Collectors’ associations

There are many collectors in the world, but collectors’ associations are found mainly in the UK and the US. Some examples of major, well-established associations are the West Coast Lock Collectors Association (WCLCA), the American Lock Collectors Association, and American Profile in the United States.

Museums with lock collections

The job of museums is to gather, protect, preserve, and show objects. Many museums have started as private collections. Most types of Swedish locks and keys are found in the collections of the county museums, but unfortunately they are rarely exhibited. The Nordic Museum and the Museum of National Antiquities in Stockholm have huge collections of locks and keys, but only a handful are on display.

Several museums in Europe and the United States show locks and keys in their core exhibits. However, many museums frequently change their exhibits; the Internet is a good way to keep track of current exhibitions, admittance fees, and open hours.


Gruuthuse Museum, Bruges, Belgium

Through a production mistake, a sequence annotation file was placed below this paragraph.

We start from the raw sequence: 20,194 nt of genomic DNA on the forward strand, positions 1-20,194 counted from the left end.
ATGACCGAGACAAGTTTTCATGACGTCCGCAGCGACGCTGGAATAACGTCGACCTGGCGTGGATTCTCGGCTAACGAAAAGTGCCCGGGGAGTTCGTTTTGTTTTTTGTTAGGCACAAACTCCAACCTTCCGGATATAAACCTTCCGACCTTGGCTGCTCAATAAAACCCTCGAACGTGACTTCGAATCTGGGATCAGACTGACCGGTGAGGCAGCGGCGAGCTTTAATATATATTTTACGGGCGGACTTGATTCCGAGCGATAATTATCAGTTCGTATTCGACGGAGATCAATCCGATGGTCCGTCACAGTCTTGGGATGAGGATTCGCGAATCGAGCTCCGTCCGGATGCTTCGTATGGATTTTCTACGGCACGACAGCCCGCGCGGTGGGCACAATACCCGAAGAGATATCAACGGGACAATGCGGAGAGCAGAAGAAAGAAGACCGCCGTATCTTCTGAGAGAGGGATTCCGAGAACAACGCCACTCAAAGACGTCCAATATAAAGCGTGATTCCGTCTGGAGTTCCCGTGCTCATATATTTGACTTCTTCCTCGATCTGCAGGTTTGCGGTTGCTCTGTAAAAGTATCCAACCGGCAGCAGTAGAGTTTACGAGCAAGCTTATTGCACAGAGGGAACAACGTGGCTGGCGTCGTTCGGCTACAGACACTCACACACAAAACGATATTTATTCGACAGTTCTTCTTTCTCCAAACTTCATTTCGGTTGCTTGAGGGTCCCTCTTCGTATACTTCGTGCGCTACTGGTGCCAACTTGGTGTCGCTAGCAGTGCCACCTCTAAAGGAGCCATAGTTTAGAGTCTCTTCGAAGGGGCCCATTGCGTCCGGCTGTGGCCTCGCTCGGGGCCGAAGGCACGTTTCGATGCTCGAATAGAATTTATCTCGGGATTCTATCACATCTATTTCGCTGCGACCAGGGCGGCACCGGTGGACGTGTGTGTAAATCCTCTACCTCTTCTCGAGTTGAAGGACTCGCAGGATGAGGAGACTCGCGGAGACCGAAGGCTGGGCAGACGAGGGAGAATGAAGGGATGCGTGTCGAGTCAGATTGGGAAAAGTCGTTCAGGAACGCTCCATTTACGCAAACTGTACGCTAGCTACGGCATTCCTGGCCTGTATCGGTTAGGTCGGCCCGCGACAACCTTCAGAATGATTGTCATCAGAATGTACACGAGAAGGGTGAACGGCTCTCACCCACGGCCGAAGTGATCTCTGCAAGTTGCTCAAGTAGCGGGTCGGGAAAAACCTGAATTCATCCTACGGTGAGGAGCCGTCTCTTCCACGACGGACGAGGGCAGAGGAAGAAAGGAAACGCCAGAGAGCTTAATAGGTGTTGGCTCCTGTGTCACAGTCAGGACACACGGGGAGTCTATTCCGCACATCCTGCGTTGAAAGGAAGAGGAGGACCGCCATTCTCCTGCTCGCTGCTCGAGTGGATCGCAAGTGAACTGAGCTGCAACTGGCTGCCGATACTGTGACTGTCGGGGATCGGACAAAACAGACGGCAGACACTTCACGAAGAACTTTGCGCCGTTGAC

Royal Museums of Art and History, Brussels


Ironbridge Gorge Museum, Ironbridge

Museum of English Rural Life, Reading University

Science Museum, London

Victoria and Albert Museum, London

Willenhall Lock Museum – The Locksmith’s House. Willenhall, West Midlands


Borgå Museum, Borgå


Musée des Arts Décoratifs (Museum of Decorative Arts), Paris

Musée de la Serrure (Lock Museum) – Bricard, Paris

Musée le Secq des Tournelles, Rouen

Musée des Arts Décoratifs (Museum of Decorative Arts), Bordeaux


Historical Museum, Oslo


Museum of National Antiquities, Stockholm

Nordic Museum, Stockholm

Kulturen, Lund

Historical Museum in Lund

Gislöfs Smidesmuseum (Gislöf’s Ironworking Museum) in southeastern Skåne


Bavarian National Museum, Munich

Deutsche Schloss- und Beschlägemuseum (German Museum of Locks and Fittings) in Forum Niederberg, Velbert

Germanisches Nationalmuseum (National Germanic Museum), Nuremberg

Historisches Museum (Historical Museum), Dresden

St. Annen Museum, Lubeck

United States

Lock Museum of America, Inc. Terryville, Connecticut. Terryville is the American location where locks were first manufactured on an industrial basis, starting in 1833.


Hanns Schell Collection, Graz

A collection of Roman finger-ring keys of bronze from c. 200 AD.
A collection of Roman finger-ring keys of bronze from c. 200 AD. Photo by the author.